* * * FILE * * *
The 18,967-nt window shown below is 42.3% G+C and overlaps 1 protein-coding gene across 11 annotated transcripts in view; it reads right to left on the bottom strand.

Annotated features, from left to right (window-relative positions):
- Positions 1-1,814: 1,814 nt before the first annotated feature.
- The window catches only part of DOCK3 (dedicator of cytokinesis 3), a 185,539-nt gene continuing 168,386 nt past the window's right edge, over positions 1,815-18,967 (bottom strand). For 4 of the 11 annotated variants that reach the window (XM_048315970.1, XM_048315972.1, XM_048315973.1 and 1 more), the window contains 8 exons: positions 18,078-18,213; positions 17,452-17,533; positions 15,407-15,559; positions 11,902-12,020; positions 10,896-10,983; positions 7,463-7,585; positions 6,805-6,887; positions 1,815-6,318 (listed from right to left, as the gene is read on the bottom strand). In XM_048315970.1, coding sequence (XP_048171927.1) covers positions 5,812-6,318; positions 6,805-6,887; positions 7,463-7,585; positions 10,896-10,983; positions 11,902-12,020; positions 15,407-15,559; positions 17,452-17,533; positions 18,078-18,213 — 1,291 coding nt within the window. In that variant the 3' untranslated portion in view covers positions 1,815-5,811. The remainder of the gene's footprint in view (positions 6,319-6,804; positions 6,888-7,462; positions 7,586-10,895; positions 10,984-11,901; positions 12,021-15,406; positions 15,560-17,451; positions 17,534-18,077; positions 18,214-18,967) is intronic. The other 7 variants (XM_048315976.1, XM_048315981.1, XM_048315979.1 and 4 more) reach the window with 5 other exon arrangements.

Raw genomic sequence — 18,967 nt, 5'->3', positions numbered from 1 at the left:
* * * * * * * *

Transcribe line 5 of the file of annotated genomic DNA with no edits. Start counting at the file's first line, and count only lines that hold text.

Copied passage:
Raw genomic sequence — 18,967 nt, 5'->3', positions numbered from 1 at the left: